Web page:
Child-Pugh score

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In medicine (gastroenterology), the Child-Pugh score (sometimes the Child-Turcotte-Pugh score) is used to assess the prognosis of chronic liver disease, mainly cirrhosis. Although it was originally used to predict mortality during surgery, it is now used to determine the prognosis, as well as the required strength of treatment and the necessity of liver transplantation.

Scoring[edit]

The score employs five clinical measures of liver disease. Each measure is scored 1-3, with 3 indicating most severe derangement.

Measure1 point2 points3 points
Total bilirubin, μmol/l (mg/dl)<34 (<2)34-50 (2-3)>50 (>3)
Serum albumin, g/dl>3.52.8-3.5<2.8
PT INR<1.71.71-2.30> 2.30
AscitesNoneMildModerate to Severe
Hepatic encephalopathyNoneGrade I-II (or suppressed with medication)Grade III-IV (or refractory)

Different textbooks and publications use different measures. Some older reference works substitute PT prolongation for INR.

In primary sclerosing cholangitis (PSC) and primary biliary cirrhosis (PBC), the bilirubin references are changed to reflect the fact that these diseases feature high conjugated bilirubin levels. The upper limit for 1 point is 68 μmol/l (4 mg/dl) and the upper limit for 2 points is 170 μmol/l (10 mg/dl).

Interpretation[edit]

Chronic liver disease is classified into Child-Pugh class A to C, employing the added score from above.

PointsClassOne year survivalTwo year survival
5-6A100%85%
7-9B81%57%
10-15C45%35%

Other scoring systems[edit]

Although the Child-Turcotte scoring system was the first of its kind in stratifying the seriousness of end-stage liver disease, it is by no means the only one. The Model for End-Stage Liver Disease (MELD) is used increasingly to assess patients for liver transplantation, although both scores seem to be more or less equivalent. The MELD score is perhaps a more accurate assessment of perioperative mortality in patients with hepatic dysfunction. The score is derived from a linear regression model based on serum bilirubin, creatinine levels, and the international normalized ratio (INR). It is more accurate than the Child classification in that it is objective, gives weights to each variable, and does not rely on arbitrary cut-off values.[1] Clinicians can use a website[2] to calculate the 7-day, 30-day, 90-day, 1-year, and 5-year surgical mortality risk on the basis of the patient’s age, ASA class, INR, serum bilirubin, and creatinine levels. Taken together, the Child classification and the MELD score complement each other and provide an accurate assessment of the risk of surgery in cirrhotic patients.[3]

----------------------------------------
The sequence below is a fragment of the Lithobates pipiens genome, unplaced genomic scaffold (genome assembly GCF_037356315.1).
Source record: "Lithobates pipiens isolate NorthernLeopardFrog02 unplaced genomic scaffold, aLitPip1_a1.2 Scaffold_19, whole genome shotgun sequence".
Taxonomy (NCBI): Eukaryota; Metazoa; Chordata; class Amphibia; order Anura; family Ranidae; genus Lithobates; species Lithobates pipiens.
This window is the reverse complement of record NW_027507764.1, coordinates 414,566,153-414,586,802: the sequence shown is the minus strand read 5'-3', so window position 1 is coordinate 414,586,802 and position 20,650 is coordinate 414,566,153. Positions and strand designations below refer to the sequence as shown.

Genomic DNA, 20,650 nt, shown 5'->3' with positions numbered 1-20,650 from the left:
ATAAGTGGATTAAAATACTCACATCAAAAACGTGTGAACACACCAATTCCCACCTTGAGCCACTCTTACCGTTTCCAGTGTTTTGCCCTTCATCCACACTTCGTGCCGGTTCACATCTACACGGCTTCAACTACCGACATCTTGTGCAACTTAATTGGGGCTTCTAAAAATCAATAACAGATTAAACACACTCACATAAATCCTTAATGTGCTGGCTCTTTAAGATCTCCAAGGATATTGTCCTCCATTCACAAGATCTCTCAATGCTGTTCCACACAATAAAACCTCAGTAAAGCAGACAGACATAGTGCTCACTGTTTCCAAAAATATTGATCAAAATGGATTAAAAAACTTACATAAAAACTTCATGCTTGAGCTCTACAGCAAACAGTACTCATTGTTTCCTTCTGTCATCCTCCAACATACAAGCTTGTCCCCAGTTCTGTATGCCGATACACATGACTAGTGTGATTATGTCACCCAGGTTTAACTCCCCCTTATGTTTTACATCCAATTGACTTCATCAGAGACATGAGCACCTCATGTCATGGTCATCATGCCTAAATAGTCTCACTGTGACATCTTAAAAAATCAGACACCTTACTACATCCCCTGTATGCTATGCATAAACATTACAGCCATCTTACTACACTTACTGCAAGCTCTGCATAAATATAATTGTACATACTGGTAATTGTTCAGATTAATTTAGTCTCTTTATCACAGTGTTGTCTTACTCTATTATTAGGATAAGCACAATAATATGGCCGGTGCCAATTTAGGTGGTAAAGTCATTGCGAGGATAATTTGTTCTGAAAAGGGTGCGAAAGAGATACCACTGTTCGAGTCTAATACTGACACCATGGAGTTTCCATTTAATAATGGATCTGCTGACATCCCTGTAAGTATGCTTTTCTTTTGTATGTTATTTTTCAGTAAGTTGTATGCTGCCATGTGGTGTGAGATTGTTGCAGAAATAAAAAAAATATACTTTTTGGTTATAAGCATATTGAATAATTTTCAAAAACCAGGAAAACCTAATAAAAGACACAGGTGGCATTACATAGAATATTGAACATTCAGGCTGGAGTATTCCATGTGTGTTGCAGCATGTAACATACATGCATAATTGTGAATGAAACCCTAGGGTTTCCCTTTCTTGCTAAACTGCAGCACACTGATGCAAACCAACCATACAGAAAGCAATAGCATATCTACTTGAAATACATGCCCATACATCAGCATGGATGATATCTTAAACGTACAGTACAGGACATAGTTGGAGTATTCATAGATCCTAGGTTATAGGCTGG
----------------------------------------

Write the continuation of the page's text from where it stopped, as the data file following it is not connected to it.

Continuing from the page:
History[edit]

Dr C.G. Child and Dr J.G. Turcotte of the University of Michigan first proposed the scoring system in 1964.[4] It was modified by Pugh et al in 1972.[5] They replaced Child's criterion of nutritional status with the prothrombin time or INR, and thus eliminated the most subjective part of the score.

References[edit]

  1. ^ (Teh et al., 2007)
  2. ^ http://mayoclinic.org/meld/mayomodel9.html
  3. ^ (O’Leary and Friedman, 2007; O’Leary et al., 2009)
  4. ^ Child CG, Turcotte JG. Surgery and portal hypertension. In: The liver and portal hypertension. Edited by CG Child. Philadelphia: Saunders 1964:50-64.
  5. ^ Pugh RN, Murray-Lyon IM, Dawson JL, Pietroni MC, Williams R (1973). "Transection of the oesophagus for bleeding oesophageal varices". The British journal of surgery 60 (8): 646–9. doi:10.1002/bjs.1800600817. PMID 4541913. 

External links[edit]